“Freedom of speech and religion requires tolerance of different beliefs and points of view. In a diverse, pluralistic society such as ours, tolerance of another’s beliefs and point of view is indispensable to the survival and growth of our democracy. For this reason, we have always recoiled at those governments and societies that repress or compel ideas or religious beliefs.”
-Arizona Supreme Court, Brush & Nib (¶164)
On Monday, the Arizona Supreme Court delivered a major victory for free speech and religious freedom in Arizona with its 4-3 decision in Brush & Nib Studio v. City of Phoenix.
- Joanna Duka and Breanna Koski, owners of Brush & Nib Studios, create custom wedding invitations, incorporating calligraphy and painting.
- They filed a pre-enforcement action to challenge the city of Phoenix sexual orientation and gender identity nondiscrimination ordinance. They serve all people, but because of their religious beliefs, they cannot communicate all messages.
- If they declined to create custom wedding invitations for a same-sex wedding, they would be in violation of the ordinance and could face fines of up to $2,500 and six months in jail for every day they were in violation.
- They asked the Supreme Court to uphold their right to refuse to create custom-made wedding products for same-sex weddings, and their right to post a statement on their website indicating that because of their religious beliefs they are unable to create such products (¶31).
Arizona Supreme Court Ruling
- City cannot compel Joanna and Breanna to create custom wedding invitations celebrating same-sex wedding ceremonies (¶2):
- Joanna and Breanna can post a statement indicating that because of their religious beliefs they are unable to create custom wedding invitations for same-sex marriages (¶166).
Who does This Ruling protect?
“But the guarantees of free speech and freedom of religion are not only for those who are deemed sufficiently enlightened, advanced, or progressive. They are for everyone. After all, while our own ideas may be popular today, they may not be tomorrow.”
-Arizona Supreme Court, Brush & Nib (¶4)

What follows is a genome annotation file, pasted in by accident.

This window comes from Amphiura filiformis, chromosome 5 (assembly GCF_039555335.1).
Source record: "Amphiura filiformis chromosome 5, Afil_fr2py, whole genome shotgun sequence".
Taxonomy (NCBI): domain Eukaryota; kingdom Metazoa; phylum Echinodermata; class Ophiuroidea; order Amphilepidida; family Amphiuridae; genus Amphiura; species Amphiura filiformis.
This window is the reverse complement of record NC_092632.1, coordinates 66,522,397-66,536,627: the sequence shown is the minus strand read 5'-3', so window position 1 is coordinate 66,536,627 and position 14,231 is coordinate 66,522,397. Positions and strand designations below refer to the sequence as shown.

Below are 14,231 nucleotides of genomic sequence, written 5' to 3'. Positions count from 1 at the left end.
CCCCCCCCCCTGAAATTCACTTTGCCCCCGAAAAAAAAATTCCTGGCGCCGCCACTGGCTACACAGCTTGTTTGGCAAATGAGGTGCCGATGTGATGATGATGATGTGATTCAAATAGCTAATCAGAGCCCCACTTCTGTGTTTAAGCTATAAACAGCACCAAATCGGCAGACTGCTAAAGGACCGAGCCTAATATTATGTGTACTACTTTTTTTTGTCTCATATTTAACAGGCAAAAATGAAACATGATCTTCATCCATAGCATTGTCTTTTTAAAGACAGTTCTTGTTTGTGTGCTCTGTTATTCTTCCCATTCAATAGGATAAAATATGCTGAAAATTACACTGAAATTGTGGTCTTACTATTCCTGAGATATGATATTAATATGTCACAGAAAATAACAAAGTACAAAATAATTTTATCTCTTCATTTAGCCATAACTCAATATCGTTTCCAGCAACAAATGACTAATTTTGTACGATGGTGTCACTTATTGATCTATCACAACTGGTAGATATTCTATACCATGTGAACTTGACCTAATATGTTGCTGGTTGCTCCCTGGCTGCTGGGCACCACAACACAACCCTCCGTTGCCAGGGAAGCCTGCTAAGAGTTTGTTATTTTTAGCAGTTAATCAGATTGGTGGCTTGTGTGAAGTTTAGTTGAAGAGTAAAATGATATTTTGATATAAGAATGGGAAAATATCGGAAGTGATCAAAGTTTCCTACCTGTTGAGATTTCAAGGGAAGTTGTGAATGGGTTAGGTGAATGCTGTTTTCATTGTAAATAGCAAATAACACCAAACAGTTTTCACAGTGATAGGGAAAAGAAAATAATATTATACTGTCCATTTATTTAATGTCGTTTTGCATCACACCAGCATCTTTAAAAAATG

Contrary to what some are claiming, this ruling provides free speech and religious freedom protections beyond just Joanna and Breanna:
- Any artist in Arizona that creates custom wedding invitations that are “materially similar” to those done by Joanna and Breanna would be protected (¶3).
- Photographers, musicians, videographers, and writers that create custom works with celebratory messages for weddings would most likely be protected as well (¶¶ 58-60, 79).
- The granting of the injunction only benefits Joanna and Breanna, but the reasoning will have broader applications.
The bottom line is that the Arizona Supreme Court affirmed the foundational principles of free speech and religious freedom expressed in Arizona’s Constitution and Free Exercise of Religion Act.
The opening line of the Court’s opinion makes this abundantly clear:
“The rights of free speech and free exercise, so precious to this nation since its founding, are not limited to soft murmurings behind the doors of a person’s home or church, or private conversations with like–minded friends and family. These guarantees protect the right of every American to express their beliefs in public. This includes the right to create and sell words, paintings, and art that express a person’s sincere religious beliefs.”
We rejoice in the great work of Alliance Defending Freedom in defending the rights of Joanna and Breanna, and the rights of all Arizonans to peacefully live and work according to their sincerely held beliefs without fear of unjust punishment.
To read the Court’s opinion, click here.
To view the press conference with Alliance Defending Freedom and Center for Arizona Policy, click on the image below
ICYMI – Latest News & Articles of Interest
- CAP’s “Engage Arizona” Podcast: Providing Hope in Hard Places. A panel of women who head local pregnancy resource centers give insight into this important aspect of the pro-life movement. For additional “Engage Arizona” podcasts click here.
- Alliance Defending Freedom news release following Brush & Nib
- “The Arizona Supreme Court Strikes a Powerful Blow for Free Speech and Religious Freedom” by David French in National Review.
- “Why Barronelle Stutzman’s Case Might Resolve Questions Left Open in Masterpiece Cakeshop” by Kristen Waggoner in National Review.
- “Merriam-Webster Adds Singular, Genderless ‘They’: If You Control Language, You Control the Direction of the Culture” by Albert Mohler on The Briefing.
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